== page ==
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The Real Reason Max Left Catfish

When MTV's "Catfish" debuted in 2012, the internet dating landscape was a somewhat simpler, but no less dangerous place. Though dating apps were still in their relative infancy, social media had already long served as a platform where the line between "bending the truth" and engaging in all-out fraud wasn't just thin, but near invisible. After documenting his own experience with a catfish back in 2010, co-host Nev Schulman was inspired to create the now-well-known series (via MTV). While a major part of the show's appeal comes from each episode's alternately heartbreaking, humorous, and baffling revelations about both the catfish and the catfish-ee, Schulman and the series owe an inarguable debt to his co-host, filmmaker and TV personality Max Joseph.

For nearly seven whole seasons, Joseph acted as Schulman's sardonic, silver-haired investigative partner, approaching each case with a relatable and eye roll-filled skepticism that balanced-out Schulman's borderline guileless optimism. Then, in 2018, after starring in well over 70 episodes, Joseph exited the series for good. From a PR standpoint, his timing probably couldn't have been worse. That same year, MTV suspended production of "Catfish" and conducted an investigation into allegations of sexual misconduct against Schulman, and though the network found the accusations baseless, it was all too easy to suspect a connection between the two events. The truth, however, is that Joseph's departure had little to do with the series, and everything to do with his career. 

Max left Catfish to pursue filmmaking

In August of 2018, Max Joseph announced he was leaving the show in a lengthy Instagram post, wherein he revealed the real motivation for his moving on. "For a while now I have been straddling two careers as TV host and filmmaker," the former "Catfish" co-host wrote. "[W]hile this level of busy-ness is a dream come true, my life can no longer sustain it.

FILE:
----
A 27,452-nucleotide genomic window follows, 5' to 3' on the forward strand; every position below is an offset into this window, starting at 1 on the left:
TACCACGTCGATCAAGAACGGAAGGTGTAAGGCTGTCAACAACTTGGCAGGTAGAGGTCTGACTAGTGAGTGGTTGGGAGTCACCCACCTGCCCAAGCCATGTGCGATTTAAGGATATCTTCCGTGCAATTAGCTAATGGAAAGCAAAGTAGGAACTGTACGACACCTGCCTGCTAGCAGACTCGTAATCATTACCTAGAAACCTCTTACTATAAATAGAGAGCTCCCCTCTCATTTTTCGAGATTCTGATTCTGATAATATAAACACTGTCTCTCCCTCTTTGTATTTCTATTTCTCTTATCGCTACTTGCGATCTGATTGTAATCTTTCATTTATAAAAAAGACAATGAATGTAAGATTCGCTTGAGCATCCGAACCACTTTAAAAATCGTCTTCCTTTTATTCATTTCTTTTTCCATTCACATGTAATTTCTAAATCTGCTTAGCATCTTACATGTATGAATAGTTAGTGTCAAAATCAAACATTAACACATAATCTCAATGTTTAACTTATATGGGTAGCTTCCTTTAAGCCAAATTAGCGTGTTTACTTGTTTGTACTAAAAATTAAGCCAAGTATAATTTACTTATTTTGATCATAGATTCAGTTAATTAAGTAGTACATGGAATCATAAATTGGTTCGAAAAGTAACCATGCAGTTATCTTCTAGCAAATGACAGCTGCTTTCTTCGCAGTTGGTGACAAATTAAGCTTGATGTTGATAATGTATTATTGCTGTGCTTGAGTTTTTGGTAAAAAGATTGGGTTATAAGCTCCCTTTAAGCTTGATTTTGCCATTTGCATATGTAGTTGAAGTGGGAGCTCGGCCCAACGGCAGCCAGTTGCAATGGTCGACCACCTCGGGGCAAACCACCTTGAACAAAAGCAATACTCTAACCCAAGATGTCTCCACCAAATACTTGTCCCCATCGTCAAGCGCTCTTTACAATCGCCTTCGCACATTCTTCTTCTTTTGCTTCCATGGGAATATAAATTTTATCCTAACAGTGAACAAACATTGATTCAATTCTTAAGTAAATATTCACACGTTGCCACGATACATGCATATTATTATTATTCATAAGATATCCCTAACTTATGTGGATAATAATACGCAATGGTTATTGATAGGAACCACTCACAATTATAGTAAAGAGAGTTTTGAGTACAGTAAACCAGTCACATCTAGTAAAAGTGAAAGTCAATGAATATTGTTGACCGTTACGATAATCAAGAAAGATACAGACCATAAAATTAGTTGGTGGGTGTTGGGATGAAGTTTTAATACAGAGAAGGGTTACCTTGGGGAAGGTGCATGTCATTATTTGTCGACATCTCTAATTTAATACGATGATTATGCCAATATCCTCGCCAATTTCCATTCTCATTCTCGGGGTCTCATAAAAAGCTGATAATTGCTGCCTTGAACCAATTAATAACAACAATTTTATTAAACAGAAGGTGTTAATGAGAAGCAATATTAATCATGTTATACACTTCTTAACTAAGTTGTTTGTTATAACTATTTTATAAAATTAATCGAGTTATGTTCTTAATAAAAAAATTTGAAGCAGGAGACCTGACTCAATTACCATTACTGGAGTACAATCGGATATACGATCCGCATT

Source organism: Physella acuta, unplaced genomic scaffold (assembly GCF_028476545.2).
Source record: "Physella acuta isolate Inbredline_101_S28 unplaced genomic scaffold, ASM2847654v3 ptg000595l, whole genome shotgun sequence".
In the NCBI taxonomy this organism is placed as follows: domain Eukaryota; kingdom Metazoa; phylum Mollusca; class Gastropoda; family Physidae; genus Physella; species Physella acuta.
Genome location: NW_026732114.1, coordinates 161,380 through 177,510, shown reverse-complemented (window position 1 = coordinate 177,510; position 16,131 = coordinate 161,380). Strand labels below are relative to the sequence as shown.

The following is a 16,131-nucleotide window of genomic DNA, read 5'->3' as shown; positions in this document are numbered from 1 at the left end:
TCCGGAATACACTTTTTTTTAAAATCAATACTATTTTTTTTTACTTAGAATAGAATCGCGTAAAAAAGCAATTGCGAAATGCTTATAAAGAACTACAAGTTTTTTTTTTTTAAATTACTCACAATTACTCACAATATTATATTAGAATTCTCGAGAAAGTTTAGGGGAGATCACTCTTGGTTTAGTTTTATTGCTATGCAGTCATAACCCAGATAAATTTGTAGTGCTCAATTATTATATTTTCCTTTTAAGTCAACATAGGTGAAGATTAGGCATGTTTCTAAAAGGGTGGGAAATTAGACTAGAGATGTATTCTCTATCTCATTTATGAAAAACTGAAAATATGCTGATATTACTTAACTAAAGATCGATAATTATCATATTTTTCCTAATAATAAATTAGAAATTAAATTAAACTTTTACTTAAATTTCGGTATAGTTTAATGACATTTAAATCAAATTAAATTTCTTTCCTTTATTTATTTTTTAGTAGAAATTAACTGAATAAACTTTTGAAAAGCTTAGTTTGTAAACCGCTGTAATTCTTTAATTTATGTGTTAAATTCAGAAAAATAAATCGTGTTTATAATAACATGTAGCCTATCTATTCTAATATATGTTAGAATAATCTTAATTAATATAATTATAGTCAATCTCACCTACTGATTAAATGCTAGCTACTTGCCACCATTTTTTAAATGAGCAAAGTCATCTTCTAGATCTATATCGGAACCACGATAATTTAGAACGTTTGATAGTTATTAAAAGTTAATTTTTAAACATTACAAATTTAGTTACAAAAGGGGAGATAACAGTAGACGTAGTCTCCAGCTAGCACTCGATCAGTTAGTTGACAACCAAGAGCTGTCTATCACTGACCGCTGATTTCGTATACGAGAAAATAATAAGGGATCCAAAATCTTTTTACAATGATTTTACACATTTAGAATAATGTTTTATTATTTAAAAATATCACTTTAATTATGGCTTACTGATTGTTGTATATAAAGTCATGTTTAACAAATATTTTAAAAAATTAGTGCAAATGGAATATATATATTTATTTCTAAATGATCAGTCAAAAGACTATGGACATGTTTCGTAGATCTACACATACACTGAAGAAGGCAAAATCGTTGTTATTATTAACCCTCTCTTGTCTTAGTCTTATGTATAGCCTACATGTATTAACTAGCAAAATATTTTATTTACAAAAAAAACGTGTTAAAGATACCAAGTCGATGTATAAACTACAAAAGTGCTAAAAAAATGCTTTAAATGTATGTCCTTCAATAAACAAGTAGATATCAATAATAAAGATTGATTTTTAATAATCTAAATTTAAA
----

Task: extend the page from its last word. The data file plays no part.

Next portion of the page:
Long before he began helping the lovesick and lonely uncover the true natures and identities of their virtual romantic interests, Joseph was directing, filming, editing, and even starring in various short films and documentaries. In 2008, he made his directorial debut with the short "State of the Economy: Oil Addiction," before going on to create a series of socially conscious documentary shorts that covered a range of topics, from the environment to education to immigration. Later, in 2015, he took a hiatus from "Catfish" to create and complete his feature directorial debut, "We Are Your Friends." Joseph both co-wrote the adapted screenplay and directed the film, and although it starred a hot-off-of-"Neighbors" Zac Efron, it failed to impress either critics or audiences (via Rotten Tomatoes).

Despite the disappointment of his feature debut, Joseph did indeed continue to work on various side projects both during and after his final season of "Catfish."

Max's movies reveal his complex relationship with social media

In 2017, Max Joseph created a series of documentary shorts, including the ironically-titled "D***s: Do You Need to Be One to Be a Successful Leader?" and "Bookstores: How to Read More in the Golden Age of Content." Both are part of Joseph's Charismatic Thinker series, a project title of which he said, "It had a nice ring to it, albeit a bit self-aggrandizing." As he told Bookstr, however, he actually shot and edited the series before his "Catfish" exit. 

Joseph was commissioned to create the shorts by Vero, a would-be Instagram rival that promises users several things that are impossible to guarantee on social media (see: "Catfish"), including transparency, trust, and "meaningful connections." In an ironic twist, if his television career exposed the unreality of social media, his film career appeared, initially anyway, to be promoting its potential benefits. In 2021, however, Joseph re-embraced his social media wariness in a new documentary titled "15 Minutes of Shame." Directed by Joseph and executive produced by Monica Lewinsky, the film explores public shaming in the 21st century, and investigates the many ways in which the internet has made the age-old societal impulse even easier. 

By all appearances, there is no "Catfish"-esque twist to Joseph's departure, and he really did leave the show to focus on his passion for filmmaking. (That said, there is no way to "reverse Google image search" a career move, so, can we ever really know for sure?)